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LITERARY NOTICES (For JANUARY):- :-THE LIFE OF SHAKSPEARE.

LEONORA.—MR. WARREN'S “NOW AND THEN.”-HAWBUCK GRANGE. —
LEIGH HUNT'S “JAR OF HONEY."—HENRY DOMVILLE.-THE HALL AND
THE IIAMLET.-WUTHERING HEIGHTS.-THE OATH OF ALLEGIANCE.-
THE TRIUMPH OF WOMAN.-WILLIS'S POEMS.—THE PICTORIAL BOOK OF
BALLADS.-NOTICE

131 to 142
(FOR FEBRUARY) :-MR. BUCKINGHAM'S TRAVELS.THE
HAMPDEN CONTROVERSY.-MARK WILTON.-EMILIA WYNDHAM, &c. 267 to 268

(FOR March) :-MADEMOISELLE DE MONTPENSIER.-AN-
GELA.-PRINCE TALLEYRAND.-THE HEN-PECKED HUSBAND.-ADVEN-
TURES OF A MEDICAL STUDENT.-HISTORY OF FRANCE. THE EXPE-
RIENCES OF A TRAGIC POET.-THE LAST OF THE FAIRIES. -THE LIFE
OF A FOXHOUND.-RULES AND REGULATIONS FOR THE FORMATION OF A
VOLUNTEER RIFLE CORPS-MISCELLANEOUS NOTICES

380 to 324
(FOR APRIL) :-THE CIETHAM SOCIETY.—TRIALS OF DO-

MESTIC LIFE. THE HALF-SISTERS. —THE RUSSIAN SKETCH-BOOK.

MARIE VON ARNHEIM.-LUCRETIA.RIENZI.-MISCELLANEOUS NOTICES.

521 to 529

POLITICAL POSTSCRIPT

520

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H U MORIS T.

CONTENTS FOR JANUARY.

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ever sent him, either for the New MONTHLY or AINSWORTH'S MAGAZINES,

will be returned. All articles are sent at the risk of the writers, who should

invariably keep copies.

A NEW AND REVISED EDITION

OF

An Historical Romance,

BY W. HARRISON AINSWORTH, ESQ.,

IS COMMENCED IN THE JANUARY NUMBER

OF

AINSWORTII'S MAGAZINE.

ILLUSTRATED BY HABLOT K. BROWNE.

THE ROMANCE WILL BE CONTINUED IN SUCCEEDING NUMBERS UNTIL ITS COM

PLETION IN THE MAGAZINE.

CHAPMAN AND HALL, 186, STRAND.

NEW MONTHLY MAGAZINE.

GAINS LOST AND LOSSES GAINED.

By HORACE SMITH, Esq.

WISE is the Millionaire, who, while
He basks in Fortune's golden smile,

Accounts her wealth a burthen,
Distrusts so false and blind a guide,
And dines off plate with no more pride,

Than if his ware were earthen.

Still wiser he, who, losing all,
Can philosophically fall,

And resolutely nerve his
Mind to meet his alter'd fate,
Dining off delf with zest as great,

As from his silver service.

The storm-toss'd mariner, who Alings
His cargo overboard, and brings

To port his lighten'd vessel,
With pity views the laden barque,
Still doom'd, amid the tempest dark,

With winds and waves to wrestle.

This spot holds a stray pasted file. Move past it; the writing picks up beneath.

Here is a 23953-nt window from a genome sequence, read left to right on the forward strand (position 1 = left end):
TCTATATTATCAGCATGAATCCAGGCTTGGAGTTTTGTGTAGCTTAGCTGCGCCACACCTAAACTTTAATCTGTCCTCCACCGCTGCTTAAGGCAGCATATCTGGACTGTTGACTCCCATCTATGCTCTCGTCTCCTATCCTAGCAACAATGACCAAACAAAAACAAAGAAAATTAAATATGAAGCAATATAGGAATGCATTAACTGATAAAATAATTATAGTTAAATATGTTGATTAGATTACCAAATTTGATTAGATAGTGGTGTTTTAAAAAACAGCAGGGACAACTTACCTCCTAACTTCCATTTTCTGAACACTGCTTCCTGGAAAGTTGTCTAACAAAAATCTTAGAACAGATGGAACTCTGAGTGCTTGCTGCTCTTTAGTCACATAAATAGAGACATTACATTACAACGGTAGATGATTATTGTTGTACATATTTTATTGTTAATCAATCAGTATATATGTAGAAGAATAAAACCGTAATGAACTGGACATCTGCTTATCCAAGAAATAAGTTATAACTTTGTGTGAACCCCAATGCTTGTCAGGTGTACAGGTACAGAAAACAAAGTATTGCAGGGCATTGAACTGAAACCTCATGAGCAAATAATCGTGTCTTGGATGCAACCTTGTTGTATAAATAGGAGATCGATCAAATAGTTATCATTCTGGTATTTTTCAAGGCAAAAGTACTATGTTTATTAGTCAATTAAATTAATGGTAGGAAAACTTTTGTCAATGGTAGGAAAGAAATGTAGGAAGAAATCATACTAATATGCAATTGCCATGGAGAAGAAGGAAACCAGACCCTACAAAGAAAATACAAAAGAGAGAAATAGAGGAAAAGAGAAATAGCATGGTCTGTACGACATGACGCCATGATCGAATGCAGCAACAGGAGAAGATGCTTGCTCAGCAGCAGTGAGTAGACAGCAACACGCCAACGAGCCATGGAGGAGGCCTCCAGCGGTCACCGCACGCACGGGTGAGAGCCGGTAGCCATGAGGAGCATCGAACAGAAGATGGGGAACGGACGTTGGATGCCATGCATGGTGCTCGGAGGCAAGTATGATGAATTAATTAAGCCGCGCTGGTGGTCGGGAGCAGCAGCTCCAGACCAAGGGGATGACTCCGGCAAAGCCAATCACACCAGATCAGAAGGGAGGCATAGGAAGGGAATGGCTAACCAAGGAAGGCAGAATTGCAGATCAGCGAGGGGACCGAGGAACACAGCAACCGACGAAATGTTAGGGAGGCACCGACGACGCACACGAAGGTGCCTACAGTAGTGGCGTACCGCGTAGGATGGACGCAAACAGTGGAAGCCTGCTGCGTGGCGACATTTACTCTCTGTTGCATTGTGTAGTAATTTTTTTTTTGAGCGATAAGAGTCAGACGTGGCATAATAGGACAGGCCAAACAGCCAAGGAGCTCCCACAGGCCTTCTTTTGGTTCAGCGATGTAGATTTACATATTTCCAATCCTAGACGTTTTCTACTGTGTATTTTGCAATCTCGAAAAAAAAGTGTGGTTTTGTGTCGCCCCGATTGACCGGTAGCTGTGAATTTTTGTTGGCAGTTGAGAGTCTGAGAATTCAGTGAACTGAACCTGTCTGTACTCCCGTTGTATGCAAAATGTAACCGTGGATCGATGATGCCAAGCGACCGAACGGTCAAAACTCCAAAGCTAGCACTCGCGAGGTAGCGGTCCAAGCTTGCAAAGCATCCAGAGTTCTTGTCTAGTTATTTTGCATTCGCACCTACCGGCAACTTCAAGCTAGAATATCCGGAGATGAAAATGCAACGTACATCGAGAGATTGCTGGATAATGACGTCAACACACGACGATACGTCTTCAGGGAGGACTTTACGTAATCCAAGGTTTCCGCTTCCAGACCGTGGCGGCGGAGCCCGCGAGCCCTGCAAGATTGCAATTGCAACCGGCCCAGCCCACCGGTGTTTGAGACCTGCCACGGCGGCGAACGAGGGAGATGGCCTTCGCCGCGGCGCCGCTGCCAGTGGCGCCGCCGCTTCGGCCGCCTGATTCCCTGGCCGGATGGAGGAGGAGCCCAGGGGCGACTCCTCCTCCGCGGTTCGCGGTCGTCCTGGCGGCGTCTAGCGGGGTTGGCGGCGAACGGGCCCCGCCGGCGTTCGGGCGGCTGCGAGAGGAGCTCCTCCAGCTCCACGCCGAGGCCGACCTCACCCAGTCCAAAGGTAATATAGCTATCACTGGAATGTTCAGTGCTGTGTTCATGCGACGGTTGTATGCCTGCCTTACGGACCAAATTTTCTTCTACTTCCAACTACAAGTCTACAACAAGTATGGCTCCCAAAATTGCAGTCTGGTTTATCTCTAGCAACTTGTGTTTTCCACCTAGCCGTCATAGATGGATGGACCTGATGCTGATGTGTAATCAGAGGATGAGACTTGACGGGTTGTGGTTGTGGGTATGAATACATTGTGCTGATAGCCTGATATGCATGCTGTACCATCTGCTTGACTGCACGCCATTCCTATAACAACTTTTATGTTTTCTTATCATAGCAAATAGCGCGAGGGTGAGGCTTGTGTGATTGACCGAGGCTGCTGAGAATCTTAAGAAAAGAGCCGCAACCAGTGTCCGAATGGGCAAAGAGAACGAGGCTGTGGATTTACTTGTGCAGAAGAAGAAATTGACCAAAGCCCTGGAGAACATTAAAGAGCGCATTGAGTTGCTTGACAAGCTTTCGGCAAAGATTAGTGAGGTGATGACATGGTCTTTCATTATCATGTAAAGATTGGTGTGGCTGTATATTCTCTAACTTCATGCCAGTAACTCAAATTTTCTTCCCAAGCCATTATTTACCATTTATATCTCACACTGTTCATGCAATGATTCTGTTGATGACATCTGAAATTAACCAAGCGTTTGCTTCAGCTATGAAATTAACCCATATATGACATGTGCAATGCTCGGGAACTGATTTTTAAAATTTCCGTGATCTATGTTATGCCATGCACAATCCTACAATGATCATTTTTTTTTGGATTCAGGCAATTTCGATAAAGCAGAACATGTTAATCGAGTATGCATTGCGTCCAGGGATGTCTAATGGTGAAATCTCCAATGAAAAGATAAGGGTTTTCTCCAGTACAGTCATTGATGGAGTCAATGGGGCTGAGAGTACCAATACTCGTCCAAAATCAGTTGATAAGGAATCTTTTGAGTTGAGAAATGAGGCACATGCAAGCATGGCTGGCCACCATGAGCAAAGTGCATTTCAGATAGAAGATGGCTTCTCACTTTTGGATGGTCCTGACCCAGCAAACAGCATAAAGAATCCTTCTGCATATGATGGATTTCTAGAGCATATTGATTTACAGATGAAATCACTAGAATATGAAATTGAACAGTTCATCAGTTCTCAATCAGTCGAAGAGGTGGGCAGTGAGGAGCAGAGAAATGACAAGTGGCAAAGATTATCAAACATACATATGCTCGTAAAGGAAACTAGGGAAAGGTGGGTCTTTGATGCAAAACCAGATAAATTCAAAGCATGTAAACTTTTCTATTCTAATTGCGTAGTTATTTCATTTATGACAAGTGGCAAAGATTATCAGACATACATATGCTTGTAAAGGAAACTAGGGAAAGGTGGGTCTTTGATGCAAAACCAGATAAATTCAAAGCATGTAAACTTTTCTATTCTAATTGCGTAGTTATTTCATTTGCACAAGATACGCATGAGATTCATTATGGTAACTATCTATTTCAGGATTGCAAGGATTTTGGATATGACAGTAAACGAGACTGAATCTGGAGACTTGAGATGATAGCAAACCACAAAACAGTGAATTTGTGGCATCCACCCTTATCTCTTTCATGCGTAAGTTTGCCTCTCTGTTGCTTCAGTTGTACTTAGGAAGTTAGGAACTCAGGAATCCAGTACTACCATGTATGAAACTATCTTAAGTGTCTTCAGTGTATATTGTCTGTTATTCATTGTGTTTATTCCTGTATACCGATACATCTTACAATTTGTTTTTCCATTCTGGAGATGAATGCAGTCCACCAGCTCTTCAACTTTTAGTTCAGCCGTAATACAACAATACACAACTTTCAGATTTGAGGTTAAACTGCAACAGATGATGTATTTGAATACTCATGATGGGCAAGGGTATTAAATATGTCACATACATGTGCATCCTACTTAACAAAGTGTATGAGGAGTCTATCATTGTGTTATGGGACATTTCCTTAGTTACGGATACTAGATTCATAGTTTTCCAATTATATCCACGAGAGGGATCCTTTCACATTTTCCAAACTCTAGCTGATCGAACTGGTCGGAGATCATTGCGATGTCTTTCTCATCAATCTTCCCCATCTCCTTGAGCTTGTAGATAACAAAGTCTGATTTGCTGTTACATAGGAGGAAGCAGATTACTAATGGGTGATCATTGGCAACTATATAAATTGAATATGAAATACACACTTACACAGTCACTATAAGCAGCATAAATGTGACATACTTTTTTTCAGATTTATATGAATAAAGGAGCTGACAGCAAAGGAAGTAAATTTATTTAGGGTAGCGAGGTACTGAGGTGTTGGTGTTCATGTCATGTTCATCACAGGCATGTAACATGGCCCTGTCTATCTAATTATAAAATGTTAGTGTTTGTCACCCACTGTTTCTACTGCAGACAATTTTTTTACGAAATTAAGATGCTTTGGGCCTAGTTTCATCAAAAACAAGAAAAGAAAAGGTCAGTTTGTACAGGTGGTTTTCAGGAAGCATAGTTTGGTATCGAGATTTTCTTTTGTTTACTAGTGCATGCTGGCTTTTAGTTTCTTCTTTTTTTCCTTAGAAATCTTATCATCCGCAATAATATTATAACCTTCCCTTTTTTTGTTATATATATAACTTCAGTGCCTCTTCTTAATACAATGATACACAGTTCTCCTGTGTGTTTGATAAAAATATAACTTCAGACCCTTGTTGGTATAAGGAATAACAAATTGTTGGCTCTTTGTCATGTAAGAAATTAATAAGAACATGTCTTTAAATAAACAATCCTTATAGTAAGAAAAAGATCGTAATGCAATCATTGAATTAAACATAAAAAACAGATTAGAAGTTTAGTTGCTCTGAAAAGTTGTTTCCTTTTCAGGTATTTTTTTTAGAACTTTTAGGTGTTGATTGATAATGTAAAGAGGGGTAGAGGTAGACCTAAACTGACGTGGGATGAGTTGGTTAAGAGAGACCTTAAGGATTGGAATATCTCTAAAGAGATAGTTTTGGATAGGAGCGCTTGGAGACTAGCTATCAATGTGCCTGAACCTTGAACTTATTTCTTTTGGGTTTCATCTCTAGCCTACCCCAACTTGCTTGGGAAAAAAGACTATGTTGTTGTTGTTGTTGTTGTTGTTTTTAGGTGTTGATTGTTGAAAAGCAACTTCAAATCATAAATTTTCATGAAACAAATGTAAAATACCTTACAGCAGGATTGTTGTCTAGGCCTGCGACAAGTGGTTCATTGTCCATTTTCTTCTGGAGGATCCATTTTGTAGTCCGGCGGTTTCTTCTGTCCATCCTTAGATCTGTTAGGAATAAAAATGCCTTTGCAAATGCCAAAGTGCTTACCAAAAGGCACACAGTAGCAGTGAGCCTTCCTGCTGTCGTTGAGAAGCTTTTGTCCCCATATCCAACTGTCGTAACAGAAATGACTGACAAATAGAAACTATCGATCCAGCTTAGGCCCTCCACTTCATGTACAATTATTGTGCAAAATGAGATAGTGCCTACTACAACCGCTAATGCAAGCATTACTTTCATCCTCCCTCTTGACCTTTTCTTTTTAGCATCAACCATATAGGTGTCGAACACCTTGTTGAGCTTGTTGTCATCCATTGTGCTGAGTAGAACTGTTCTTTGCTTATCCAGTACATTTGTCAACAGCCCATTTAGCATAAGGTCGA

Thus may the ruined Merchant, moored
In port, regard the long endured

And desperate exertion
Of him, still floating, all aghast,
Who struggles, but must yield at last,

To shuddering submersion.

Our fears of ill by far exceed
The ill we fear, for croakers feed

On miseries ideal,
Suspense removed, the mind re-acts,
And men, who quailed at fancied facts,

Will boldly face the real.
Jan.-VOL. LXXXII. NO. cccxxv.

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The merchant who succumbs to fate,
With honour all inviolate,

In this o'erwhelming crisis,
More honoured from his overthrow,
Resembles the untainted snow,

Which, as it falls, still rises.
Happy! who, losing all his pelf,
Has found that greater prize-himself,

Who, taught that Fortune's chalice
May from his lips be dashed-depends
On those endowments, aims, and ends,

That laugh at all her malice.
Once poorly rich, now richly poor,
Dis-acred man! a harvest sure,

From thine own mind thou reapest,
For all that gives our life its zest,
The pleasures sweetest, dearest, best,

Are evermore the cheapest.
Experience-taught, from rashness free,
Beware! and if the merchant sea

Thy course thou wouldst renew in,
'Twixt Scylla and Charybdis steer,
Nor let gain's Syrens tempt thine ear,

And lure thee to fresh ruin.
Thus, their past errors all atoned,
Our merchant-princes, now unthroned,

May win their former stations,
Building new fortunes, slowly gain'd,
But ne'er o'erthrown, because sustain'd

On solid, sure foundations. And England's self, in trial's hour, Rousing her undiminish'd power,

Her giant limbs still plastic, Shall from the passing pressure rise, With fresh develop'd energies,

And higher bound elastic. Yes—spite of all external foes, Despite the many inward throes

That fiercely have o'erswept her, All-conquering England, as of old, With unenfeebled grasp shall hold

Her world-compelling sceptre.

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